Emanuel Vigeland. Emanuel Vigeland Museum – Subsumed By Darkness

Sacred. Solemn. Deep. Introvert. Cave. Nordic. Black. Insinuation. Eclectic. Severe. Sober. Overwhelming. Wild. Pure. Life. Light. Fulfilment. Words, labels, that come to my head when I think of my experience at Emanuel Vigeland’s Mausoleum.

It is very difficult to describe one’s impressions of a space when these extremely differ from mere description. It is not about the details and elements that create the space, but how these have an impact on your senses. In what way do these details participate in the whole in order to change our perception of space or space itself?

When entering through the small door, after slightly bending my back, my eyes struggle to understand the dimensions of this enclosing space with no windows. Natural light is left behind and I now find myself in the middle, maybe beginning actually, or even end, of a unique dark nave. It takes me a few seconds to become aware of the vastness of the room. I sigh.

It is at this moment when I realize that, as Janne Ahlin says in ‘The epiphany of the bindweed’, I am something very small within something very large. I feel like a child exploring the unknown; the brick rigid building that seemed so obvious is now not anymore.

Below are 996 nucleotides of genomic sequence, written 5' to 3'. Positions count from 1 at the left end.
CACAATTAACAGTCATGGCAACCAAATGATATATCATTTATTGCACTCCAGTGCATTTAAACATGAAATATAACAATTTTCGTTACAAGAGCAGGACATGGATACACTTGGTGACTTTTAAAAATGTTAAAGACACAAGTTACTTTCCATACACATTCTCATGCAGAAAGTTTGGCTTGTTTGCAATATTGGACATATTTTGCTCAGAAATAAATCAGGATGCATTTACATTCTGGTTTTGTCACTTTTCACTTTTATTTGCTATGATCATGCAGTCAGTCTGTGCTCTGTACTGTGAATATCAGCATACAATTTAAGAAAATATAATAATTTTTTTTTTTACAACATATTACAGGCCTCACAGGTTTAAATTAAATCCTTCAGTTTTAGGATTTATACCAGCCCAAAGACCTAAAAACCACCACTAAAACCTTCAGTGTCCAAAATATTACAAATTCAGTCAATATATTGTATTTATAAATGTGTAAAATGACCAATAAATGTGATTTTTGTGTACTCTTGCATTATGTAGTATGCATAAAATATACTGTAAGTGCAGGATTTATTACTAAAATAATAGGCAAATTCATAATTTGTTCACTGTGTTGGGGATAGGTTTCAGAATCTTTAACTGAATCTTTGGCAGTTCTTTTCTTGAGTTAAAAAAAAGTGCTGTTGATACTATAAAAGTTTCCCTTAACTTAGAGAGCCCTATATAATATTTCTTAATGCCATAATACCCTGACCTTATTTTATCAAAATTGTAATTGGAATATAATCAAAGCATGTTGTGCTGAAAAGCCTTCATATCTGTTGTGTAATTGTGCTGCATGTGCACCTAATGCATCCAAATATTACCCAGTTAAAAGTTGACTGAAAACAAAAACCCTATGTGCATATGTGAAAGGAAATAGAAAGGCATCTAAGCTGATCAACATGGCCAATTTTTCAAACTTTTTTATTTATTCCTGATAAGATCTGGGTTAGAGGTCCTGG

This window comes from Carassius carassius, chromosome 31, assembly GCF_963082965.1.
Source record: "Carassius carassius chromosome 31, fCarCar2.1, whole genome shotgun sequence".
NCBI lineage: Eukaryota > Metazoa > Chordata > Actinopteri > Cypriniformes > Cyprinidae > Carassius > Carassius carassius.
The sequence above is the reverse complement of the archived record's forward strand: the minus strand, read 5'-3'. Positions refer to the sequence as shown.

My eyes haven’t quite adapted to the light conditions yet, so I stop in front of the illuminated part of the wall. The artificial warm lightning is uniformly distributed around the space from the ground and facing the curved ceiling. I turn around and realize that not only what is in front of me is a fresco but the whole room is covered in paint. I recall the stave churches, like the Uvdal stavkirke which I visited recently, built at the end of the XIIth century. The central column is holding all its complexity and bringing it together. Nevertheless, the detailed colourful painting on every single corner of this old building absorbs me in a way that the interesting wooden construction is subsumed by it. Moreover, the lack of light creates a sort of revelation of these paintings. It is not until one has remained in that Nordic space for a while that one can clearly see every composition in a certain detail.

I have a closer look and I begin to distinguish different figures. Death, life, nudeness, Christ, women, creatures, smoke, youth, eroticism; images that are running around my head, rapidly. My thoughts accelerate in the most unsynchronized way I could have imagined when I realize that some minutes have gone past and I still yet have not understood where I am standing.

There are some wooden chairs placed in the middle and I decide to sit down in the most careful way that I have ever sat on a chair before.

I contemplate explicitness.